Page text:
Thursday, 14 July 2016

VINYĀSA: Medieval and Modern Meanings

By JASON BIRCH and JACQUELINE HARGREAVES
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Jālandharnāth at Jalore
By Amardas Bhatti.
India, Rajasthan, Marwar, Jodhpur, ca. 1805–10.
Opaque watercolor and gold on paper; 39 x 29 cm.
Mehrangarh Museum Trust, RJS 4126


The term vinyāsa is used in many different contexts in medieval literature. In describing a temple (mandira) in which a yogin should practise, for example, the Nandikeśvarapurāṇa specifies that it should have a beautiful design (ramyavinyāsa).1 In this context, vinyāsa means design or arrangement.

The term vinyāsa rarely occurs in medieval yoga texts. However, it does appear more frequently in the ritual sections of medieval Tantras. Nonetheless, never does the term vinyāsa mean the movement that links breath with postures (āsana) as is the case in modern yoga.

An excellent reference work on the meaning of words particular to Tantra is the Tāntrikābhidhānakośa. This extensive dictionary (in five volumes) has been written by an international team of scholars who are the foremost specialists in this field. Volume five, which is forthcoming, states that vinyāsa is a synonym for nyāsa

Nyāsa is defined in volume three of the Tāntrikābhidhānakośa (2013: 342) as:
The imposition or ritual placement of mantras on the body or on the material representation of the deity (sometimes on an object or a surface) in order to install the power of a mantra. It is a widespread practice, which is tantric and even more generally Hindu or Buddhist.2
In discussions on the practice of āsana and other techniques in medieval yoga texts, the term vinyāsa is not used. However, when related verbal forms (such as vinyasya) are used, they mean 'to fix or place'.

In the Haṭhapradīpikā, for example, vinyasya occurs in one of the descriptions of Siddhāsana:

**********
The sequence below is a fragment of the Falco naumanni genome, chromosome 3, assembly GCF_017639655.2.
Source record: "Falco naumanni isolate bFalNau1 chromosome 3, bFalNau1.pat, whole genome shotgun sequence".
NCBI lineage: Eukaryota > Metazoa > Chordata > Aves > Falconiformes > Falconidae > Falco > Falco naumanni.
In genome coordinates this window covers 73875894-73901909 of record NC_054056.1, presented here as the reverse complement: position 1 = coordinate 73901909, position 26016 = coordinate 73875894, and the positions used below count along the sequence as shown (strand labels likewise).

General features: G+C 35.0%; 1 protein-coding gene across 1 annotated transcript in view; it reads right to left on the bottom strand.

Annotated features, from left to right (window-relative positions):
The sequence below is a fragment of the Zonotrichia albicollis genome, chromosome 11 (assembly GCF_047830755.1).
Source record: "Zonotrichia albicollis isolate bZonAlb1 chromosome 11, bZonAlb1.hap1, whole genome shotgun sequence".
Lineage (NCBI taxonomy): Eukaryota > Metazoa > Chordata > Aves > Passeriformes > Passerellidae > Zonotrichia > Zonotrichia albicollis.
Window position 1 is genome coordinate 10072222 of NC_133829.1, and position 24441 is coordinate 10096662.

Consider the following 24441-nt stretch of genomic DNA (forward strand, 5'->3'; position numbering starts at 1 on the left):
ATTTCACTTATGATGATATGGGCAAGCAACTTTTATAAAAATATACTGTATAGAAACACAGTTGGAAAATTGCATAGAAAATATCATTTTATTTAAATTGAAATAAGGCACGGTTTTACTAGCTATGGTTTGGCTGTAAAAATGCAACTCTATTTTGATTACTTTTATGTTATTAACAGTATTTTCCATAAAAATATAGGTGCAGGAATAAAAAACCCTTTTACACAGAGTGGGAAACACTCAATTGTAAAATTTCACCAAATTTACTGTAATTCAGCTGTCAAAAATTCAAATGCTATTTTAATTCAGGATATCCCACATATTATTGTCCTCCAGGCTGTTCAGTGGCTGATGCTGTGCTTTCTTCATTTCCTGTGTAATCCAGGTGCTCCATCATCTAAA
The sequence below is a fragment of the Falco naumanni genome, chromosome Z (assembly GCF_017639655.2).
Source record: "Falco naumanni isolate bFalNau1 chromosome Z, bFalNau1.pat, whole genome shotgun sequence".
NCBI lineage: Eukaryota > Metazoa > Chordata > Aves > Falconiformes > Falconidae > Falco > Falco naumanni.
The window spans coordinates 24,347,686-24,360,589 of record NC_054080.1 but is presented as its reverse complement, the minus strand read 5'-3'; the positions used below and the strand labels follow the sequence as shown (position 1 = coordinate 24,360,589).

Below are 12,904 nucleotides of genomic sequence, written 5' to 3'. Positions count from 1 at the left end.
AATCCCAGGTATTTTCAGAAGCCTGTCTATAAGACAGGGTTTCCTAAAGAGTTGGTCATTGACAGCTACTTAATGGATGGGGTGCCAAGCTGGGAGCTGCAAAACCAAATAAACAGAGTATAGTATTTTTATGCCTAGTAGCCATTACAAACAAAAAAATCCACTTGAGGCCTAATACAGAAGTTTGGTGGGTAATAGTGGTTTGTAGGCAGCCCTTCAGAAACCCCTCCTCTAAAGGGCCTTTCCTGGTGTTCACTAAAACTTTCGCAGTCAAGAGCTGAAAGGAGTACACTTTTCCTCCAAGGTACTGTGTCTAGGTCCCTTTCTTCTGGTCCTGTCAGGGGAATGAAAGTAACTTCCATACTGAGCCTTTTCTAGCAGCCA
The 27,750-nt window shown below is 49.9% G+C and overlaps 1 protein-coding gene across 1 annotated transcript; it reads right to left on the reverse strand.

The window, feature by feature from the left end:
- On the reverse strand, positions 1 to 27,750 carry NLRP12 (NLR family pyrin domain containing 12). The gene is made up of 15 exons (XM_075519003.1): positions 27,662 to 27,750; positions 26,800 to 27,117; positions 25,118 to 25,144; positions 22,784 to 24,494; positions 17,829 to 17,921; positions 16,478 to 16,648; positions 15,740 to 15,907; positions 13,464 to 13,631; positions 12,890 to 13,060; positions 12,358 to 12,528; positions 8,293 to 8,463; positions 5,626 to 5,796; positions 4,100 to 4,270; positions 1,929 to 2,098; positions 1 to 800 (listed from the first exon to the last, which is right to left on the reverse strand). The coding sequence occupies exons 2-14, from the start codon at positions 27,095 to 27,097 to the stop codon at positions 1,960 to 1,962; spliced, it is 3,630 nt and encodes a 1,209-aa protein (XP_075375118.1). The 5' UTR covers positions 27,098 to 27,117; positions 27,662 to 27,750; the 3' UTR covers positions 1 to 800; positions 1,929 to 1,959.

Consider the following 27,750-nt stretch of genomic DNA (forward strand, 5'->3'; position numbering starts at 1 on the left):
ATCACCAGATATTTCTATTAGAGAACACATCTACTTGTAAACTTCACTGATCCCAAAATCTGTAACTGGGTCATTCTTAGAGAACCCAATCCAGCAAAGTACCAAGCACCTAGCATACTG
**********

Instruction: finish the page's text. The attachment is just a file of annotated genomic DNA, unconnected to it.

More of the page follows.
Having placed (vinyasya) the left ankle on the penis and having put the other ankle on that, this is Siddhāsana
meḍhrād upari vinyasya savyaṃ gulphaṃ tathopari |
gulphāntaraṃ ca nikṣipya siddhāsanam idaṃ bhavet ||1.38||
A similar instance is found in the Dattātreyayogaśāstra (133), which describes the chin-lock in Mahāmudrā as “fixing the chin on the chest” ([...] cibukaṃ hṛdi vinyasya [...]).

The above medieval meanings are unrelated to the usage of vinyāsa in modern yoga, which denotes 'movement' rather than 'fixing'. A. G. Mohan (2010: 29) succinctly explains the modern meaning of vinyāsa in his biography of his teacher Kṛṣṇamācārya:
A special feature of the asana system of Krishnamacharya was vinyasa. Many yoga students today are no doubt familiar with this word – it is increasingly used now, often to describe the 'style' of a yoga class, as in 'hatha vinyasa' or 'vinyasa flow'. Vinyasa is essential, and probably unique, to Krishnamacharya's teachings. As far as I know, he was the first yoga master in the last century to introduce this idea. A vinyasa, in essence, consists of moving from one asana, or body position, to another, combining breathing with the movement.